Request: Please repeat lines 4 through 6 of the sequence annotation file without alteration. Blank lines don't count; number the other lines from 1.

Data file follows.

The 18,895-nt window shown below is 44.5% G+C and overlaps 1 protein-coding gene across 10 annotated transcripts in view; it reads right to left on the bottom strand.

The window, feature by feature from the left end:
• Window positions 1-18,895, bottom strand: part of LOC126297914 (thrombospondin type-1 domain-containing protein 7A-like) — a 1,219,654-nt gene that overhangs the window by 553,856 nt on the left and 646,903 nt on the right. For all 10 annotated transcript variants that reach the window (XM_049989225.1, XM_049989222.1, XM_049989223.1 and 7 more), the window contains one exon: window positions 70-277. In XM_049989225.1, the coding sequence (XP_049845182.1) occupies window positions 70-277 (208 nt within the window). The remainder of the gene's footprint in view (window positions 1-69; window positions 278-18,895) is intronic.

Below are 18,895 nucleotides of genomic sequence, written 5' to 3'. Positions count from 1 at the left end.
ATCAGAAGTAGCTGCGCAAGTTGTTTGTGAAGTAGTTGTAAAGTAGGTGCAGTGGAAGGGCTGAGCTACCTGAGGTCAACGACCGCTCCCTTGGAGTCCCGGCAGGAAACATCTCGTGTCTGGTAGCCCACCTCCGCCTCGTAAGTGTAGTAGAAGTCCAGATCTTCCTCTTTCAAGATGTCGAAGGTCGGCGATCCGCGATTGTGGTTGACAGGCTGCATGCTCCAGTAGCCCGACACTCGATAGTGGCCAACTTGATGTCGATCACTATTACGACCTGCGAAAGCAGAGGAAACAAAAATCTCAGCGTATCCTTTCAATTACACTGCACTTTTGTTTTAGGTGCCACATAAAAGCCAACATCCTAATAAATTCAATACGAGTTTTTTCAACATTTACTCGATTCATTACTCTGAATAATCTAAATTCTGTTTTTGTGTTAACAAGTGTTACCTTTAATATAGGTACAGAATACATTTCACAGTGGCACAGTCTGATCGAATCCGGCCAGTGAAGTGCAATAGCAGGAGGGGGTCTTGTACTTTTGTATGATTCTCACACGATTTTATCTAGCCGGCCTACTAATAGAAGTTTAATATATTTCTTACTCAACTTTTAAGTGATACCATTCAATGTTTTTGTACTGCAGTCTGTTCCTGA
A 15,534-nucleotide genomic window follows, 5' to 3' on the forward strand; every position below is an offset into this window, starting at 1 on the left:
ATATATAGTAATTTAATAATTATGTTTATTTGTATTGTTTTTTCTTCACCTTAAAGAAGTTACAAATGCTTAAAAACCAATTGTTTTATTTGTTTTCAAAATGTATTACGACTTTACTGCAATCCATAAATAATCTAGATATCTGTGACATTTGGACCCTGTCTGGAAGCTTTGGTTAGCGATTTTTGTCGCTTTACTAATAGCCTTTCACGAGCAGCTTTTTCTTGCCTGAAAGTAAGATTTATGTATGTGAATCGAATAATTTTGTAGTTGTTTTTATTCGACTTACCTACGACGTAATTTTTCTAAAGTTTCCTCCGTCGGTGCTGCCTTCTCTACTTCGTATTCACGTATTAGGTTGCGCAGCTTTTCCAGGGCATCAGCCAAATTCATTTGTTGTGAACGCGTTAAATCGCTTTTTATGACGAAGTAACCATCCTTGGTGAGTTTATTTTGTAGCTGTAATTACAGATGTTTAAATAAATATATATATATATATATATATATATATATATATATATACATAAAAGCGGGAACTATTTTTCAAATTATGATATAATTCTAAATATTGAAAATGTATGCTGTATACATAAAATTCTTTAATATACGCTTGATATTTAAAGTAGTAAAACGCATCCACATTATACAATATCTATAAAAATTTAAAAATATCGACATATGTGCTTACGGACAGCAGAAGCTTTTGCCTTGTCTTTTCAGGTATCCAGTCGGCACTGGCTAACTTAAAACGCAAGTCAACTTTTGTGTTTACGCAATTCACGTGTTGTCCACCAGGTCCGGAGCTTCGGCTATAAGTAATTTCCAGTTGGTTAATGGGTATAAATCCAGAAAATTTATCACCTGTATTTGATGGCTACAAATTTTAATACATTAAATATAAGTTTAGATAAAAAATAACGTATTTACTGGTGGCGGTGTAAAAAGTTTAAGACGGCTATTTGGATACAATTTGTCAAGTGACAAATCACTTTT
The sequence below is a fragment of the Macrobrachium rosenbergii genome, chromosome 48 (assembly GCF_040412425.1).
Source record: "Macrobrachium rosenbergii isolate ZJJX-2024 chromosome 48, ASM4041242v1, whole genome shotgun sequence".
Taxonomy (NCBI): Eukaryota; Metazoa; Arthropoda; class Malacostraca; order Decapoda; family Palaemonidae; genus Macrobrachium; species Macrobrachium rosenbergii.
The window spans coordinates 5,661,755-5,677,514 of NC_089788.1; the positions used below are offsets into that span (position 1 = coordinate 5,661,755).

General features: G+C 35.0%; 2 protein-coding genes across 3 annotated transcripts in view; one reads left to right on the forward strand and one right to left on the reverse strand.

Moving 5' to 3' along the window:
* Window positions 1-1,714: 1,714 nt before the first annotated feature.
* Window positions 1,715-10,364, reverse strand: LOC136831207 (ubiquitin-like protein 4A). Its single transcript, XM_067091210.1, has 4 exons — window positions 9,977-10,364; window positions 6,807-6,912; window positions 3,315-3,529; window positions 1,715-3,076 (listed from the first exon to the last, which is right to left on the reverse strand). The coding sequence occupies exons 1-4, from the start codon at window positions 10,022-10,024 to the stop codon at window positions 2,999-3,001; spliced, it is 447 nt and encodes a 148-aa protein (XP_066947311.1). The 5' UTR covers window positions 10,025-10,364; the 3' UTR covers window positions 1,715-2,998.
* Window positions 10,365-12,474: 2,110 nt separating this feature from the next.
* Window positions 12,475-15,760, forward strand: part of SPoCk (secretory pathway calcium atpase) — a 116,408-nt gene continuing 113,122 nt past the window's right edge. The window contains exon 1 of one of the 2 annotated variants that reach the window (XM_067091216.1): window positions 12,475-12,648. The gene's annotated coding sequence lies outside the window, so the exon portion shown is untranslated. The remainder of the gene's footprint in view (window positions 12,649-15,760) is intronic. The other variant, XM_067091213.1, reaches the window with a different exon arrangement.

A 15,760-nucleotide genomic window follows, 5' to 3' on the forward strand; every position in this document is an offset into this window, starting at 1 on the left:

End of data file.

Below are 18,895 nucleotides of genomic sequence, written 5' to 3'. Positions count from 1 at the left end.
ATCAGAAGTAGCTGCGCAAGTTGTTTGTGAAGTAGTTGTAAAGTAGGTGCAGTGGAAGGGCTGAGCTACCTGAGGTCAACGACCGCTCCCTTGGAGTCCCGGCAGGAAACATCTCGTGTCTGGTAGCCCACCTCCGCCTCGTAAGTGTAGTAGAAGTCCAGATCTTCCTCTTTCAAGATGTCGAAGGTCGGCGATCCGCGATTGTGGTTGACAGGCTGCATGCTCCAGTAGCCCGACACTCGATAGTGGCCAACTTGATGTCGATCACTATTACGACCTGCGAAAGCAGAGGAAACAAAAATCTCAGCGTATCCTTTCAATTACACTGCACTTTTGTTTTAGGTGCCACATAAAAGCCAACATCCTAATAAATTCAATACGAGTTTTTTCAACATTTACTCGATTCATTACTCTGAATAATCTAAATTCTGTTTTTGTGTTAACAAGTGTTACCTTTAATATAGGTACAGAATACATTTCACAGTGGCACAGTCTGATCGAATCCGGCCAGTGAAGTGCAATAGCAGGAGGGGGTCTTGTACTTTTGTATGATTCTCACACGATTTTATCTAGCCGGCCTACTAATAGAAGTTTAATATATTTCTTACTCAACTTTTAAGTGATACCATTCAATGTTTTTGTACTGCAGTCTGTTCCTGA
A 15,534-nucleotide genomic window follows, 5' to 3' on the forward strand; every position below is an offset into this window, starting at 1 on the left: